An ambitious book with complex world building, I nearly gave up on Iron Soul because I felt like it was too much for one story. But, I stuck with it and really enjoyed the ending. Here’s just a taste of this book: there’s multiple worlds in which the dead spend their after lives that all have their own sets of immortal (sort of) warriors each with their own unique magic system, the struggles of the dead stuck on Earth, the plight of the dead who don’t know that they’re dead, the living who have no faith and no where to go after they die, the spaces between the worlds that are filled with monsters, a sophisticated system of hierarchy and trade among souls, a process of augmentation of powers among the dead, souls trapped in dolls, animal spirits and soul bonding…
That’s all in addition to the basic story line- Aldus fights spectres and saves lost souls, he is called a Ferryman. While out on duty, he finds a powerful soul bound to Earth, whose name is Robert. Together, with a Jewish warrior named Benjamin, an ancient animal spirit, and an unlikely wandering soul who is bound in an unexpected container, Aldus and Robert will face one of the greatest threats that the living and immortal worlds have ever known- a mad man who will stop at nothing to allow spectres (monstrous spirits) to enter the world and prey on the living. Like I said, this is very ambitious and well-conceived novel but I felt that the book, like Robert in his earth bound chains, struggles under the huge weight of so many story elements.
The characterizations were awesome though:
“Aldus Vorkis was an old soul. To an elder Ferryman of his caliber there were ways, there were means, there were paths, and therein lay the answers for every question worth answering if people could only be bothered to take the time and look.” loc 78, ebook. Aldus makes an excellent mentor figure.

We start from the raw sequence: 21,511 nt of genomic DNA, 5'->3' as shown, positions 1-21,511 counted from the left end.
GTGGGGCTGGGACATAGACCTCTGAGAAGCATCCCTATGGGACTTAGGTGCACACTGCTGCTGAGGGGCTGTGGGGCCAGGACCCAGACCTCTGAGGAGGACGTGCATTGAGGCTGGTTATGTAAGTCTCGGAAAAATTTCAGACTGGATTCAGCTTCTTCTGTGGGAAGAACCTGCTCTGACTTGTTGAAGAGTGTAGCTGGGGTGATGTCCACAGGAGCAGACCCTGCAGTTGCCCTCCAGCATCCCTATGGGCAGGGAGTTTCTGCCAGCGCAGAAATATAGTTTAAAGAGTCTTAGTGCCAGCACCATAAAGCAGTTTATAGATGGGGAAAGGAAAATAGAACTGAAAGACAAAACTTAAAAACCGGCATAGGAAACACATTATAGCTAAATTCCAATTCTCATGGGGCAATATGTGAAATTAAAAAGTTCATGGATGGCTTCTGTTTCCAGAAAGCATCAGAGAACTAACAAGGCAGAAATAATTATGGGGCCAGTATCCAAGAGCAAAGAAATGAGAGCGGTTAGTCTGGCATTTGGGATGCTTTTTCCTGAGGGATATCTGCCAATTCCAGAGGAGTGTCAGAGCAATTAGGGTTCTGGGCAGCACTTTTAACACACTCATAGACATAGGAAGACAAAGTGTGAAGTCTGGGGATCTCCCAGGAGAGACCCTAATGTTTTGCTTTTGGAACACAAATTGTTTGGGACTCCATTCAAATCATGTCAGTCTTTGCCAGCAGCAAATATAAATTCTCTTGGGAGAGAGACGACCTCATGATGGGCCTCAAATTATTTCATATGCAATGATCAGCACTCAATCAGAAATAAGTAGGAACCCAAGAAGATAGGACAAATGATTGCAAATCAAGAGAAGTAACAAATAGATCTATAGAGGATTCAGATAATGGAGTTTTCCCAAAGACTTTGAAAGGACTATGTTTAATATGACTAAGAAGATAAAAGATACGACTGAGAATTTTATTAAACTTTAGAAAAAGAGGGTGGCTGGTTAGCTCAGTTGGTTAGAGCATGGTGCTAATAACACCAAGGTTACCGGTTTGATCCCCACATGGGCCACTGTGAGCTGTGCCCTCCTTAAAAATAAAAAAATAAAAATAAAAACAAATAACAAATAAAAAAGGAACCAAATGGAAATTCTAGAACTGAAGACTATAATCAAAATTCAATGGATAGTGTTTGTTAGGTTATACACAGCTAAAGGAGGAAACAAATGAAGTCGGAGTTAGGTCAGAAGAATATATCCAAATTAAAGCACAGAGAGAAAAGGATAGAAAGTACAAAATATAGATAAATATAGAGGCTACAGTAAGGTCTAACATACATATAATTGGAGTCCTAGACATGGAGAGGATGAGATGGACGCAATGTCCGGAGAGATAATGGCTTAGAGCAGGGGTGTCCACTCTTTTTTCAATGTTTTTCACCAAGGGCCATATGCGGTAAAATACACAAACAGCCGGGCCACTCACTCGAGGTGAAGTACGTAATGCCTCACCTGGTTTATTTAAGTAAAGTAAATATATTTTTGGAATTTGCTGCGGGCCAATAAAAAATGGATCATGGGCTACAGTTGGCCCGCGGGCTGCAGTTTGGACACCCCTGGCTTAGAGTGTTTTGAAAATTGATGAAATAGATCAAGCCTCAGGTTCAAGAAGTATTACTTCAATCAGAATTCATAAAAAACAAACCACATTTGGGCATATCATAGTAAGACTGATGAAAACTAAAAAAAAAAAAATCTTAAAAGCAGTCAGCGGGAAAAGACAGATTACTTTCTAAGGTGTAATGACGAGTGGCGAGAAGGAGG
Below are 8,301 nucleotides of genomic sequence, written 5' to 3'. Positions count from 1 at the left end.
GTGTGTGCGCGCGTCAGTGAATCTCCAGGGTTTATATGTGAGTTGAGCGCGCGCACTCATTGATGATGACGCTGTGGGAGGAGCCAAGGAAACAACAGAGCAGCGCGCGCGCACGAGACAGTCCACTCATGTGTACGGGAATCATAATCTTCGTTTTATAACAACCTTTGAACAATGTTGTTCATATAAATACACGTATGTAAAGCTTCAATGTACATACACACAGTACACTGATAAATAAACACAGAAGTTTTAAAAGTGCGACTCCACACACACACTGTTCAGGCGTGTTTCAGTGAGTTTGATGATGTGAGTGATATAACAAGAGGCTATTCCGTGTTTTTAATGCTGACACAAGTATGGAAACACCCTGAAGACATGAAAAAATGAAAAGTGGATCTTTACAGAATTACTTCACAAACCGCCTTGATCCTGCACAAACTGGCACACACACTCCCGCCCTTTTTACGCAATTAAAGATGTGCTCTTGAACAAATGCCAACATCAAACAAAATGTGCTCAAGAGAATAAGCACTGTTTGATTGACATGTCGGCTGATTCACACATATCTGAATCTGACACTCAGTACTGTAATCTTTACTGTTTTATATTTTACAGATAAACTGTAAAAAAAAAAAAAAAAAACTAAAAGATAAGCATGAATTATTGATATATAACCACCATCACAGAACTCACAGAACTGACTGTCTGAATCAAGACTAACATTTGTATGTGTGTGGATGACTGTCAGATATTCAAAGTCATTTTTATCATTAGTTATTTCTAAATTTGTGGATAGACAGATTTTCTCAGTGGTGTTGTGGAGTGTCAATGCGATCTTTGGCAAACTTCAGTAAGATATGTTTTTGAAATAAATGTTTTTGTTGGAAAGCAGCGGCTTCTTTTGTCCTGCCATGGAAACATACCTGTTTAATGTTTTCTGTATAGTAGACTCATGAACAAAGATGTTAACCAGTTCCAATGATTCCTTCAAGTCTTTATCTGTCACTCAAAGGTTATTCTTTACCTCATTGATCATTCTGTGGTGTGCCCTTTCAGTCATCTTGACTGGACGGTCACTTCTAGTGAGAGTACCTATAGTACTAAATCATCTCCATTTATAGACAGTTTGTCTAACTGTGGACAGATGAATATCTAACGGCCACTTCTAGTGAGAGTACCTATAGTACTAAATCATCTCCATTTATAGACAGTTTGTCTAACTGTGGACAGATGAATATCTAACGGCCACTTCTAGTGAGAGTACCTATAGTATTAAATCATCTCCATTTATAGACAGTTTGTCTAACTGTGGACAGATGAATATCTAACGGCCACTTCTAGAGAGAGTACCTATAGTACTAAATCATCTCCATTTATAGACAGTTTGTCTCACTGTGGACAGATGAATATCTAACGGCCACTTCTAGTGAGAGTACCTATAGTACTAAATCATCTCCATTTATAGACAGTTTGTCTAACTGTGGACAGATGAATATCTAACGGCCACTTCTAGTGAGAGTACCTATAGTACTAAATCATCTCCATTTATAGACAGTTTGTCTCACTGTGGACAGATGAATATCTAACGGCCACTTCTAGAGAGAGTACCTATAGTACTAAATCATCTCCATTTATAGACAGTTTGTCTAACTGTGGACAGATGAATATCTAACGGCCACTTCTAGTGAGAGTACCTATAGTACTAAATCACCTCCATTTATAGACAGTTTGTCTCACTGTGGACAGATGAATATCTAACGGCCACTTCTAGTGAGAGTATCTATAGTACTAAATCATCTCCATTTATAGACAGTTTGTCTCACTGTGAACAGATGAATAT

Robert was my favorite character: “Being an Iron Soul is not just about raw power, Robert. You were isolated from any true, intelligent contact whatsoever for two hundred years, boy, and yet I have no doubt that you are psychologically the same now as when you still lived. An Iron Soul has the power to not only face mighty forces on the same footing, but to also endure trials that would break a normal man’s spirit.” loc 1600, ebook.
This story may not appeal to atheists as atheists are written as clueless wanderers who don’t belong in any after life and are gathered up and shunted to the Christian world out of pity. Liberal readers may also take exception as an abortion clinic is depicted as the spawn point for countless spectres and the greatest of all evils on Earth. Granted, Floyd never uses the world “abortion” but it is clear what he’s talking about. But, on the other hand, this book may appeal to readers because of those very reasons. So, my friends, choose whatever option is appropriate for you. As I said, I was tripping over the sheer amount of information contained in this book and am rarely offended by anything that I read, but I noted it because it could potentially trigger people with strong opinions about these topics one way or another.
Also, I noticed that the Christian and Jewish after lives are shown but no Buddhist, Muslim, or Hindu worlds… yet. They’re hinted at certainly and this is the first book in a series, so maybe Floyd is saving them for later.
This all sounds far more negative than I was intending this review to be. As I said, the ending packs quite a punch (in more ways than one) and if you can wind your way through this book, there are rewards to be found. I very much enjoyed the character development, the relationships between the characters, and Robert’s awesome ride (which I will not detail here as it is one of the best parts of Iron Soul in my opinion). Recommended for readers who enjoy complex science fiction/fantasy and truly unique concepts.
Thank you to NetGalley and North Loop Books for a digital advance reader’s copy of this book! And, thank you for reading!